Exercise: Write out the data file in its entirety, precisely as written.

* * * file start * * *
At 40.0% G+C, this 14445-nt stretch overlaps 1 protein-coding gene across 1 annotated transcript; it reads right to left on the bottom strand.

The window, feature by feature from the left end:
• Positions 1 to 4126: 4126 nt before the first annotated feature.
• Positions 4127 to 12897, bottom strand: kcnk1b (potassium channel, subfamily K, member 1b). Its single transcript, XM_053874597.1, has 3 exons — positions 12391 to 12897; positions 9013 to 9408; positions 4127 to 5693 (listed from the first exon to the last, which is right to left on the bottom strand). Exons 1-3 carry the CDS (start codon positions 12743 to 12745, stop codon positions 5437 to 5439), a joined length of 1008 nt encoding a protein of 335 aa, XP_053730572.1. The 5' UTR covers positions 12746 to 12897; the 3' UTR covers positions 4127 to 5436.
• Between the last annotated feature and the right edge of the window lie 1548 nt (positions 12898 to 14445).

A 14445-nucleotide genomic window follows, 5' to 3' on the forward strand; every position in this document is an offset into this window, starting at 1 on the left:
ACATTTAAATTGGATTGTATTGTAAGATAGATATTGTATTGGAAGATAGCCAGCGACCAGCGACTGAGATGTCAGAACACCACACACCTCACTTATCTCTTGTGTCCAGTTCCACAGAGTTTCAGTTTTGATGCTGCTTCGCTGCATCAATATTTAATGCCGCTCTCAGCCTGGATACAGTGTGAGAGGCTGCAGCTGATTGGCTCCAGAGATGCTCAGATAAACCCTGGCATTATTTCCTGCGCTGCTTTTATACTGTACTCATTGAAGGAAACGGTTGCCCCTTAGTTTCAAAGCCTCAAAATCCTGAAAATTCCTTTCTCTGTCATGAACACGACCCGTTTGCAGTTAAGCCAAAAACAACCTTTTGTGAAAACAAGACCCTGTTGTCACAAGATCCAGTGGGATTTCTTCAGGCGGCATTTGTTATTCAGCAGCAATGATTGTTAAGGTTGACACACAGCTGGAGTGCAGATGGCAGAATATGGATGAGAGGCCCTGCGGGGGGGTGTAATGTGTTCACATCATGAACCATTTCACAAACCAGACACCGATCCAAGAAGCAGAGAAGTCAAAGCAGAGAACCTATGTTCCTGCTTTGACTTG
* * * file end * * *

At 40.0% G+C, this 14445-nt stretch overlaps 1 protein-coding gene across 1 annotated transcript; it reads right to left on the bottom strand.

The window, feature by feature from the left end:
• Positions 1 to 4126: 4126 nt before the first annotated feature.
• Positions 4127 to 12897, bottom strand: kcnk1b (potassium channel, subfamily K, member 1b). Its single transcript, XM_053874597.1, has 3 exons — positions 12391 to 12897; positions 9013 to 9408; positions 4127 to 5693 (listed from the first exon to the last, which is right to left on the bottom strand). Exons 1-3 carry the CDS (start codon positions 12743 to 12745, stop codon positions 5437 to 5439), a joined length of 1008 nt encoding a protein of 335 aa, XP_053730572.1. The 5' UTR covers positions 12746 to 12897; the 3' UTR covers positions 4127 to 5436.
• Between the last annotated feature and the right edge of the window lie 1548 nt (positions 12898 to 14445).

A 14445-nucleotide genomic window follows, 5' to 3' on the forward strand; every position in this document is an offset into this window, starting at 1 on the left:
ACATTTAAATTGGATTGTATTGTAAGATAGATATTGTATTGGAAGATAGCCAGCGACCAGCGACTGAGATGTCAGAACACCACACACCTCACTTATCTCTTGTGTCCAGTTCCACAGAGTTTCAGTTTTGATGCTGCTTCGCTGCATCAATATTTAATGCCGCTCTCAGCCTGGATACAGTGTGAGAGGCTGCAGCTGATTGGCTCCAGAGATGCTCAGATAAACCCTGGCATTATTTCCTGCGCTGCTTTTATACTGTACTCATTGAAGGAAACGGTTGCCCCTTAGTTTCAAAGCCTCAAAATCCTGAAAATTCCTTTCTCTGTCATGAACACGACCCGTTTGCAGTTAAGCCAAAAACAACCTTTTGTGAAAACAAGACCCTGTTGTCACAAGATCCAGTGGGATTTCTTCAGGCGGCATTTGTTATTCAGCAGCAATGATTGTTAAGGTTGACACACAGCTGGAGTGCAGATGGCAGAATATGGATGAGAGGCCCTGCGGGGGGGTGTAATGTGTTCACATCATGAACCATTTCACAAACCAGACACCGATCCAAGAAGCAGAGAAGTCAAAGCAGAGAACCTATGTTCCTGCTTTGACTTG